- Stakeholders from across the pharma industry are converging on the Maryland campus of the Food and Drug Administration this week as the regulator holds a two-day meeting on the sometimes controversial issues of off-label drug promotion.
- Regulators are soliciting input on how to regulate communications about off-label uses for already approved medical products and devices. Under the Food, Drug, and Cosmetic Act, the FDA has authority to police drug misbranding, including improper promotion of drugs for indications for which they are not approved.
- Yet those in the industry have argued for clearer standards which allow drug developers to communicate truthful and non-misleading information to physicians, who are currently permitted to prescribe drugs off-label if it is in the interest of the patient.
The FDA is in the midst of a comprehensive review of its regulatory approach to industry communications regarding off-label uses of approved products.This week's meeting, which got under way Wednesday, is aimed at providing input for future guidance.
While the issue does seem deep in the regulatory weeds, it's a major source of friction between the industry and the FDA, resulting in some eye-popping fines. In 2012, for example, GlaxoSmithKline was forced to pay $3 billion to resolve criminal and civil liability tied to improper marketing of the antidepressants Paxil and Wellbutrin.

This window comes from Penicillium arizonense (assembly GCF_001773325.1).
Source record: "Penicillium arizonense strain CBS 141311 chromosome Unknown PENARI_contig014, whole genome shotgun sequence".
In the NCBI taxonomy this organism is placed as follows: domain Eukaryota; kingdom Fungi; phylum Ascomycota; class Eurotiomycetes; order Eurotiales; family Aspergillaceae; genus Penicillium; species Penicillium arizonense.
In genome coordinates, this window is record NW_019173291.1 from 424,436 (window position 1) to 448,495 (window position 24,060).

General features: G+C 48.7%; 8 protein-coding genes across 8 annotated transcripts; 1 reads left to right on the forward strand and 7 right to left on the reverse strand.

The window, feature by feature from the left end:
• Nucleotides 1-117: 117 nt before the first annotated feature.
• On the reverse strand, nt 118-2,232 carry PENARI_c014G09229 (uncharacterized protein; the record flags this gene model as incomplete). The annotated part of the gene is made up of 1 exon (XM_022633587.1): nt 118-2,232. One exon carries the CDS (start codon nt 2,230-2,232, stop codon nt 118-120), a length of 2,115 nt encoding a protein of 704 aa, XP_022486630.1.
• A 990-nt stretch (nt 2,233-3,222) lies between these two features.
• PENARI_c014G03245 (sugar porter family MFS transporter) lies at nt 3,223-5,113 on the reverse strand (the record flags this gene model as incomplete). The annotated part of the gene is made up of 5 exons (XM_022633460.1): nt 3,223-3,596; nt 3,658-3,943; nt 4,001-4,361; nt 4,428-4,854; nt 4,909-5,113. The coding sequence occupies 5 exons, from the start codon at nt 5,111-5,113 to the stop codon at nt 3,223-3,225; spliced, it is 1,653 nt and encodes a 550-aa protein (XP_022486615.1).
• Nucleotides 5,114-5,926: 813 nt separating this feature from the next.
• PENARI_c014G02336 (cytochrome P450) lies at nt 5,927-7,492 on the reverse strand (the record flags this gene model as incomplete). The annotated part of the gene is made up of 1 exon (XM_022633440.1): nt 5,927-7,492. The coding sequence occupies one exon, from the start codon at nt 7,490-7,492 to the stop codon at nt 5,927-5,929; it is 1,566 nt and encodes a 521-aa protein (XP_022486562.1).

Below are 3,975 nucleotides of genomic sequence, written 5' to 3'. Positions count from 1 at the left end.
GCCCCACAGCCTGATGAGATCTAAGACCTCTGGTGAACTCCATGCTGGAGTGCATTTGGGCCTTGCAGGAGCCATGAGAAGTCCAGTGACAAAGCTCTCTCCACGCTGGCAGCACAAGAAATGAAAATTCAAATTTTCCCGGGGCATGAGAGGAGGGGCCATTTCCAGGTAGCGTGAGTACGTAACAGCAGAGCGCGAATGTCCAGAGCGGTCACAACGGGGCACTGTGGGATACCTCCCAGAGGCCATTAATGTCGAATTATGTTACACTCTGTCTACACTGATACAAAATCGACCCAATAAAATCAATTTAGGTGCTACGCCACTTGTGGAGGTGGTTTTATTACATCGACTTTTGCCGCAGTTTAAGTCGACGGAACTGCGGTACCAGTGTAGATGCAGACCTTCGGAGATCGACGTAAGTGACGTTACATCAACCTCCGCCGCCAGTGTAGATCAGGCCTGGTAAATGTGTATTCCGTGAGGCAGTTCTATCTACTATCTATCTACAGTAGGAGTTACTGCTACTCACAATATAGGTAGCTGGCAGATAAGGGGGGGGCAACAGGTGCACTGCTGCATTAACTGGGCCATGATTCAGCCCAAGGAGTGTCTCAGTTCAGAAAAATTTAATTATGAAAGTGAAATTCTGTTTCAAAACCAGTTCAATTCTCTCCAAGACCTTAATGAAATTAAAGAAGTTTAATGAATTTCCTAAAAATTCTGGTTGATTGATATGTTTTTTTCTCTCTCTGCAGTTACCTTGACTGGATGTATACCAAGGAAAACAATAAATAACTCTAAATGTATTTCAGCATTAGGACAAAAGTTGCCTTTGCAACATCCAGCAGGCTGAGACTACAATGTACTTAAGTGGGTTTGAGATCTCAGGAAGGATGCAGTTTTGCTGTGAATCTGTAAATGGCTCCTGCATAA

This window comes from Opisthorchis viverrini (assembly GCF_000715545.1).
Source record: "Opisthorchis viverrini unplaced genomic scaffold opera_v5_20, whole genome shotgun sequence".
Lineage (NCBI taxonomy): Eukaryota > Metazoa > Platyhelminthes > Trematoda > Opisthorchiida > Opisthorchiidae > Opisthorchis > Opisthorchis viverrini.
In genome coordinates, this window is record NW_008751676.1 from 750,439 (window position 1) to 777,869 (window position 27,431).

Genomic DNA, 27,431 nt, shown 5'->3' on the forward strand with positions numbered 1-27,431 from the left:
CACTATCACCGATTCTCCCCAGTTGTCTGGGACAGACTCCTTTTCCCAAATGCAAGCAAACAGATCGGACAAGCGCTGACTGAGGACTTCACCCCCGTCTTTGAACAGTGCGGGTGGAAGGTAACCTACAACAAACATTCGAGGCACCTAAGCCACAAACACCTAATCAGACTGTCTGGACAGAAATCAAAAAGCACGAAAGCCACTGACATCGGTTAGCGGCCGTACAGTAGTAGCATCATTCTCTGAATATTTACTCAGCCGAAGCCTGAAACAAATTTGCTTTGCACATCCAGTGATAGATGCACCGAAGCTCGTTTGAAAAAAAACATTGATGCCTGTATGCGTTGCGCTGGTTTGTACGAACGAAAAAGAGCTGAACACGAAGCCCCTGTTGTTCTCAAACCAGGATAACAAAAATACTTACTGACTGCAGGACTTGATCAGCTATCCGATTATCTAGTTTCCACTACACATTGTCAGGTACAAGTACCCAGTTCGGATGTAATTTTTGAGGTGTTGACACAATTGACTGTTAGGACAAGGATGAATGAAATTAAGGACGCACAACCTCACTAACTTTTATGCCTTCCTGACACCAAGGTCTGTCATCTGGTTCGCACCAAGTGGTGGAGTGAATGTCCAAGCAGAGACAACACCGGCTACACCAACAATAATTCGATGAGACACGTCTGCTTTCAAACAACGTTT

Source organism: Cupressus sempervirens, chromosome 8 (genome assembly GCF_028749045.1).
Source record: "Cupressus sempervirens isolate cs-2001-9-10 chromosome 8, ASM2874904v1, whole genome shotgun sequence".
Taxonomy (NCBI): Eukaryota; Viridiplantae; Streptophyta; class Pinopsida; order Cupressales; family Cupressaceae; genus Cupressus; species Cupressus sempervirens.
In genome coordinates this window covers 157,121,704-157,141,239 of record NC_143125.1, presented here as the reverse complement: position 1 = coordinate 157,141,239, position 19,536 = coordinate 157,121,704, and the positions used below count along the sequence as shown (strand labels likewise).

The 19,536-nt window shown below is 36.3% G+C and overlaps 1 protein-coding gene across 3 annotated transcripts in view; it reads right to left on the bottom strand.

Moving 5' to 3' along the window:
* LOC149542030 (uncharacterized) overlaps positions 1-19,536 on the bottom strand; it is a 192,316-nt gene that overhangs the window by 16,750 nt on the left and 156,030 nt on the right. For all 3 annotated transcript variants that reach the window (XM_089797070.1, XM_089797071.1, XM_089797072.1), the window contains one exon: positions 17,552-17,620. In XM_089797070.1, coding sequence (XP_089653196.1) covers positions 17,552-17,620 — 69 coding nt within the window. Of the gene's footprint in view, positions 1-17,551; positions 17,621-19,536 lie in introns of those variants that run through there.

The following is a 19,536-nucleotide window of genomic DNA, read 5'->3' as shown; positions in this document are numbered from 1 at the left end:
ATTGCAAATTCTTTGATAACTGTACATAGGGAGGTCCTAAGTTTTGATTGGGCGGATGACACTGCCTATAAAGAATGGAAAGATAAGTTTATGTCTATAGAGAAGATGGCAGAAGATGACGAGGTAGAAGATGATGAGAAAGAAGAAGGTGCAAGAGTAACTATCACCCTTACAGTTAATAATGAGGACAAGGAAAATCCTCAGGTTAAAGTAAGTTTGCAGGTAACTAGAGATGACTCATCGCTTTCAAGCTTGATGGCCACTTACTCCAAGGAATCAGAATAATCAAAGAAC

According to the consumer watchdog Public Citizen, there were 105 settlements between pharma companies and state and federal governments over unlawful promotion during the last 25 years — the second most cited violation in that period.
The FDA acknowledges that truthful information about off-label uses can help health care professionals make more informed treatment decisions. And the agency allows drugmakers to reply to unsolicited requests from physicians about off-label uses of its drugs as well as promote peer-reviewed articles by third-parties discussing the same.
But the industry wants the FDA to issue clearer guidance and permit a wider range of communications.
"In this changing environment, it is important that biopharmaceutical companies be able to share appropriate science-based information with population health decision makers, yet the U.S. Food and Drug Administration’s (FDA) current federal regulations have not kept up with this new reality," industry trade organization PhRMA said in a statement.
On the other side, critics are concerned about the potential impact loosening of off-label rules might have on public health.
"Drug companies’ disputed First Amendment rights should not catalyze a major shift in the agency’s enforcement authority; any changes should be approached with an abundance of caution," wrote two law professors from the Yale Law School in a JAMA viewpoint article.
The authors argue current legal precedent could mean the FDA will slowly lose its authority to regulate off-label promotion unless it takes a stronger defense of its powers to protect public health priorities.